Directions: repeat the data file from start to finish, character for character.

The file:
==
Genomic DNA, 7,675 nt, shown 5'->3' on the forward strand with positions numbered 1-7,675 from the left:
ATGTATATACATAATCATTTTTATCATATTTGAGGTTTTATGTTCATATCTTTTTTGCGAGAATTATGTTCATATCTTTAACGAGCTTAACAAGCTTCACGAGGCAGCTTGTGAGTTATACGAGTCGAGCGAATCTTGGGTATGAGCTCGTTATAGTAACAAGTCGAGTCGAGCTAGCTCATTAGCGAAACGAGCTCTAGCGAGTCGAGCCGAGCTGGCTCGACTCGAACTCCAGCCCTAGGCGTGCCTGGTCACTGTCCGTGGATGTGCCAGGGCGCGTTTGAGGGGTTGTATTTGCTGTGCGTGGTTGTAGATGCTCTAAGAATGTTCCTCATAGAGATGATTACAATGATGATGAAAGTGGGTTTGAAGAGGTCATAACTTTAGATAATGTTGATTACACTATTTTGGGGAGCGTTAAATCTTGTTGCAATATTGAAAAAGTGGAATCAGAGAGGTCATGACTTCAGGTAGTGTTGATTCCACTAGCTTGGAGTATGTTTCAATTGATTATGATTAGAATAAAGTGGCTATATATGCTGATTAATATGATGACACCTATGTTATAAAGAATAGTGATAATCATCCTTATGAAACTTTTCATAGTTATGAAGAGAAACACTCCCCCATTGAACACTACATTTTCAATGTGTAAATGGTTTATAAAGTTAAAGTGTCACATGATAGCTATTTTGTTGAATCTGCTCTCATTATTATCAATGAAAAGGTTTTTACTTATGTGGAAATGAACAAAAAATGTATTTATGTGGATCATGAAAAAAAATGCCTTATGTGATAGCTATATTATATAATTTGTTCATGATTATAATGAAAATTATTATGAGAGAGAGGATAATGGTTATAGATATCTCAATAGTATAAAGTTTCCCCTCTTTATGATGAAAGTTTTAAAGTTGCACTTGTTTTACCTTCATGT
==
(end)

Genomic DNA, 7,675 nt, shown 5'->3' on the forward strand with positions numbered 1-7,675 from the left:
ATGTATATACATAATCATTTTTATCATATTTGAGGTTTTATGTTCATATCTTTTTTGCGAGAATTATGTTCATATCTTTAACGAGCTTAACAAGCTTCACGAGGCAGCTTGTGAGTTATACGAGTCGAGCGAATCTTGGGTATGAGCTCGTTATAGTAACAAGTCGAGTCGAGCTAGCTCATTAGCGAAACGAGCTCTAGCGAGTCGAGCCGAGCTGGCTCGACTCGAACTCCAGCCCTAGGCGTGCCTGGTCACTGTCCGTGGATGTGCCAGGGCGCGTTTGAGGGGTTGTATTTGCTGTGCGTGGTTGTAGATGCTCTAAGAATGTTCCTCATAGAGATGATTACAATGATGATGAAAGTGGGTTTGAAGAGGTCATAACTTTAGATAATGTTGATTACACTATTTTGGGGAGCGTTAAATCTTGTTGCAATATTGAAAAAGTGGAATCAGAGAGGTCATGACTTCAGGTAGTGTTGATTCCACTAGCTTGGAGTATGTTTCAATTGATTATGATTAGAATAAAGTGGCTATATATGCTGATTAATATGATGACACCTATGTTATAAAGAATAGTGATAATCATCCTTATGAAACTTTTCATAGTTATGAAGAGAAACACTCCCCCATTGAACACTACATTTTCAATGTGTAAATGGTTTATAAAGTTAAAGTGTCACATGATAGCTATTTTGTTGAATCTGCTCTCATTATTATCAATGAAAAGGTTTTTACTTATGTGGAAATGAACAAAAAATGTATTTATGTGGATCATGAAAAAAAATGCCTTATGTGATAGCTATATTATATAATTTGTTCATGATTATAATGAAAATTATTATGAGAGAGAGGATAATGGTTATAGATATCTCAATAGTATAAAGTTTCCCCTCTTTATGATGAAAGTTTTAAAGTTGCACTTGTTTTACCTTCATGT